It all depends on what the meaning of the word ‘is’ is. – President Bill Clinton
Surely there are some things about which everyone can agree – or not. Either something exists or it doesn’t. Or is there more to the story?
In the thought of the Fathers, existence has a number of qualities. That we exist at all is the gift of God. But the gift of God is not mere existence – God’s gift is well-being (good existence). But existence is also dynamic – it is a movement. The proper movement of all that exists is a movement towards God – which is also a movement towards well-being. To move away from God is to move away from existence – to move towards non-existence. This is the character of evil – a hatred of being. Satan is described in Scripture as a “murderer from the beginning,” and the “father of lies.” Both of these descriptions are at enmity with existence itself.
This simple outline of the Fathers’ thought on existence raises a question for modern believers. Do we believe that existence has a range – or is there simply existence?
This is another way of asking if the secular model is an accurate account of the world. For within that model, something either is or it is not.
The Fathers would have no complaint with the secular claim – so long as it is understood to be describing what seems most obvious. What does not seem obvious is the spiritual nature of existence. Do things, in fact, only exist because God upholds them? Or do things have existence in themselves?
What is greatly at stake is the Orthodox Christian belief that true existence is relational. Our culture emphasizes the self-existent claims of secularism. Such a model is convenient for a culture that defines itself by utility and consumerism.
The Fathers would say that anyone who lives as though he were self-existent, is already moving towards non-existence.
Much of this aspect of the Church’s teaching is found under the topic of Personhood. To exist as a Person is not at all the same thing as to exist as an Individual. To exist as a Person requires freedom and love – and that freedom and love must be extended to everyone and everything. To exist as an Individual requires nothing. For the secular individual personhood is only an illusion, a political contract, nothing more and nothing less.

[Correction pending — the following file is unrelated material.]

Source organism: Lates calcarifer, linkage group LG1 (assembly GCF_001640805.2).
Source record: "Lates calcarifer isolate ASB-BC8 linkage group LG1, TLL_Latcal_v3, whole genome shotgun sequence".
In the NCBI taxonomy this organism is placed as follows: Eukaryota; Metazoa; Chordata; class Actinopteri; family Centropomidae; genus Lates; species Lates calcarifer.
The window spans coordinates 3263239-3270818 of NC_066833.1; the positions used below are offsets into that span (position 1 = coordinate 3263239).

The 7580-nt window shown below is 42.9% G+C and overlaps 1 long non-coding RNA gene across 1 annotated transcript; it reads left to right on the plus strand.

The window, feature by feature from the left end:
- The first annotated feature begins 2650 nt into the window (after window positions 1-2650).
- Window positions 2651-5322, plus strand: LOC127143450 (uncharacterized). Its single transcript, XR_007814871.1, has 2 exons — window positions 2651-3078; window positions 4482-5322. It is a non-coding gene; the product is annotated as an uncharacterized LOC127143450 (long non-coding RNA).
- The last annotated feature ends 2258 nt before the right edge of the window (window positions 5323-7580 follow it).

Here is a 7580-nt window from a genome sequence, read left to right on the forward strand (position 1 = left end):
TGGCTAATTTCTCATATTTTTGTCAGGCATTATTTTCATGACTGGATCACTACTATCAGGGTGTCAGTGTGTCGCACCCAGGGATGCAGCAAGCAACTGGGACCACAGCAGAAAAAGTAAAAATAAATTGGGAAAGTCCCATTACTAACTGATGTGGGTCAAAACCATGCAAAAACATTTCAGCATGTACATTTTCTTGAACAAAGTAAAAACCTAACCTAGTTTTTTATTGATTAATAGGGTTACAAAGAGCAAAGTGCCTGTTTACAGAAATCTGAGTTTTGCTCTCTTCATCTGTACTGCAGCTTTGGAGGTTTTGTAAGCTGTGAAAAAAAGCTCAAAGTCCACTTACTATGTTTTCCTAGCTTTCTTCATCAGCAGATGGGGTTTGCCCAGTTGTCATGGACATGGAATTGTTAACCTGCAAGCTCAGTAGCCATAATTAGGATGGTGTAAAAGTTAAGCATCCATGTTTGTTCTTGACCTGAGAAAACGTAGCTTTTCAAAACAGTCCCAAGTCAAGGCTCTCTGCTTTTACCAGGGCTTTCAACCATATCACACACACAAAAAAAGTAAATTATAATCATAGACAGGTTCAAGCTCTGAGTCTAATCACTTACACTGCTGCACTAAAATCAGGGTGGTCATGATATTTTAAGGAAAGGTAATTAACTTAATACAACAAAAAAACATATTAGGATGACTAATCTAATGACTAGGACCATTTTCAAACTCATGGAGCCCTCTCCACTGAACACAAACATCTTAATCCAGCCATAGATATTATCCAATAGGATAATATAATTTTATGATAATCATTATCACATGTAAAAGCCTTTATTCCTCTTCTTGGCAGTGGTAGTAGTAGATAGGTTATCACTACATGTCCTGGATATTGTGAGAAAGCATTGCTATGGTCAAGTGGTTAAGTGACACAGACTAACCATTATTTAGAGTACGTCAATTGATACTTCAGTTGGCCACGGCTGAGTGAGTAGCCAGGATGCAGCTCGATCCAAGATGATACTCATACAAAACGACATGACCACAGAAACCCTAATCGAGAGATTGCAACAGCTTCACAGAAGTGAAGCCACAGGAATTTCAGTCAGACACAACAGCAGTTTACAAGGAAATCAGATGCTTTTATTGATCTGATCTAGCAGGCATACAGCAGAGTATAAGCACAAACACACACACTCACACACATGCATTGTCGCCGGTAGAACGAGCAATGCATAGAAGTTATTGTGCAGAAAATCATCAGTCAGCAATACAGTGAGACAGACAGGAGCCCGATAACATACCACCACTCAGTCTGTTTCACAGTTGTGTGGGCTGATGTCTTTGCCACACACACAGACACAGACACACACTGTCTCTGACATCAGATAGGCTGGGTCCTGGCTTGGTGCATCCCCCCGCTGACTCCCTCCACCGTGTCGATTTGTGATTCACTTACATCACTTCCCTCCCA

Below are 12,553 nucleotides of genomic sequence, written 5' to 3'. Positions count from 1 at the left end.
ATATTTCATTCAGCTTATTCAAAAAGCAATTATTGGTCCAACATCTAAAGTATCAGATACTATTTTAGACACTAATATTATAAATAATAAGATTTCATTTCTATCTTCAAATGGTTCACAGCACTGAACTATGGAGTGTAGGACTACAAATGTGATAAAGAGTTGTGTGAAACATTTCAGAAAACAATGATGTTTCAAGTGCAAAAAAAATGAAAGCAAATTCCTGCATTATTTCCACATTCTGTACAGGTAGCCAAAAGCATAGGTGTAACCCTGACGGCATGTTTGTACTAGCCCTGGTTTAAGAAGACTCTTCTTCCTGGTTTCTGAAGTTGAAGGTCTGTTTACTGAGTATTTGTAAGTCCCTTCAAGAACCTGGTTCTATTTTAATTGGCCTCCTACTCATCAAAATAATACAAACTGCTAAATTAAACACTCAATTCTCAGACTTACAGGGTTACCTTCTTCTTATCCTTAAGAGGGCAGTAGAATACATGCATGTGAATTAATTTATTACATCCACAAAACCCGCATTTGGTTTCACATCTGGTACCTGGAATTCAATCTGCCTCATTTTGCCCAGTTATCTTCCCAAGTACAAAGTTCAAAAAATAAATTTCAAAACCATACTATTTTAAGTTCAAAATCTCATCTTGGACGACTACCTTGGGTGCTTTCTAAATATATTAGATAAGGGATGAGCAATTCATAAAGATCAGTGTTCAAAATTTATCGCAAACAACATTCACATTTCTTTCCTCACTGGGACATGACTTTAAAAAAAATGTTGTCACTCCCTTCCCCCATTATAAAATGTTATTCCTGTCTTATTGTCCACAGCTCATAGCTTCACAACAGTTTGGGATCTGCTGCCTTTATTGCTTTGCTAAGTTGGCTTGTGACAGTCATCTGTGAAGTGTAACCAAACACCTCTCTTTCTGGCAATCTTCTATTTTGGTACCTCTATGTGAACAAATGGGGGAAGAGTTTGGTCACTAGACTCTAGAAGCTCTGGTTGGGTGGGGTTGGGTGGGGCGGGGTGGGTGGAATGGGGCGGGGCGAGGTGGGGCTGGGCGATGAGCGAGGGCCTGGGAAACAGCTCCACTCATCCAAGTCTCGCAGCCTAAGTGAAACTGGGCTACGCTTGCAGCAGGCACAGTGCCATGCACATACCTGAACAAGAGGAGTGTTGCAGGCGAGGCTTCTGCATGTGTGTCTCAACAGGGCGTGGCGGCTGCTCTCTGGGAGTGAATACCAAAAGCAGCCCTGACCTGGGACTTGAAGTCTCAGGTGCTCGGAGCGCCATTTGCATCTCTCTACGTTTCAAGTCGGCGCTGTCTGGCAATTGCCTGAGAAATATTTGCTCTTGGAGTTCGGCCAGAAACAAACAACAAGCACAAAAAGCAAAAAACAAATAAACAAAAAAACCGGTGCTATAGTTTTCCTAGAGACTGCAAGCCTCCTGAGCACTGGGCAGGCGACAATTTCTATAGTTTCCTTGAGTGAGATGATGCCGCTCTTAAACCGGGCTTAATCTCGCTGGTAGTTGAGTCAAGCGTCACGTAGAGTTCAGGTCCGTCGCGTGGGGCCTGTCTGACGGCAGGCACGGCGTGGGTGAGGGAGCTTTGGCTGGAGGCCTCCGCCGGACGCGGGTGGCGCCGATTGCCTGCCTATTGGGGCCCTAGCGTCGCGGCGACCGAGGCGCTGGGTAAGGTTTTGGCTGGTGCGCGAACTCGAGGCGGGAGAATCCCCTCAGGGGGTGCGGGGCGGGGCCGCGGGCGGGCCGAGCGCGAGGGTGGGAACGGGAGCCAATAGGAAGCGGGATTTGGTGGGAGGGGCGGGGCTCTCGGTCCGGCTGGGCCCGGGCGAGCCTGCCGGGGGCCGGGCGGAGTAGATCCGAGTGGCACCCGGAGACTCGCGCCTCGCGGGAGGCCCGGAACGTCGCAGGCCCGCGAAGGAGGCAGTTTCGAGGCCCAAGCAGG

To exist in freedom is not a political statement (political and economic freedom). We exist by necessity. No one asked me if I wanted to be born. I am here (willingly now) but was a conscript to start with. There is something of the same necessity about many of our relationships. We are parents (some not so willingly – some wish it was with a different child or different spouse). We are workers (it is rare that necessity does not play a major role in our economic life). It could be argued that such necessity is simply part of being human. We are material beings born and existing by necessity.
This is indeed true, but we experience this necessity as a limit of our freedom. As such, our existence is frequently one of nature and not of person. My life, my existence, could be filled just as well by some other stand-in, completing the necessary tasks in the necessary manner.
The existence given to us in Holy Baptism is, however, utterly free. It is a birth into a life without necessity. It is marked by freedom and love. Who I am in Christ is a life that I either take up for myself or a life that does not come to be. Even those Baptized as infants must take up the life given to them for themselves or it becomes a gift that has been spurned. All that I am and all that I have as a Christian is either freely accepted and given or else it is not.
This is not the same thing as saying that Baptism has given me a self-generating existence. Nothing allows me to be anything or anyone I want to be. But who I am as Person is not constituted by my nature. It is not a product of my birth, my race, my nation, my intelligence, my inheritance, my genetics. To the greater extent, even I do not yet know who I am as Person. It is a discovery that is made only in the wonder of its existence.
The Christian gospel proclaims that there is such an existence. It is not an argument about the improvement of human nature. It is the proclamation that Christ is a whole new way of existing.
“I do not pray for these alone, but also for those who will believe in Me through their word; that they all may be one, as You, Father, are in Me, and I in You; that they also may be one in Us, that the world may believe that You sent Me. And the glory which You gave Me I have given them, that they may be one just as We are one: I in them, and You in Me; that they may be made perfect in one, and that the world may know that You have sent Me, and have loved them as You have loved Me (John 17:20-23).
This passage from St. John’s gospel, part of Christ’s “High-Priestly Prayer,” has nothing to do with ecumenical anything. It is not about a modern crisis (or ancient for that matter) in Church relations. This prayer is about the existence, the very being, of those who believe in Christ. The “oneness” of which Christ speaks is the “oneness” of God. The Trinity exists as a Trinity of Persons. It is this same Personhood for which Christ prays. His prayer is that we might exist in the same manner (modus) as the Father and the Son (“just as we are”).
Christos Yannaras offers this observation, using the example of Peter walking on the water: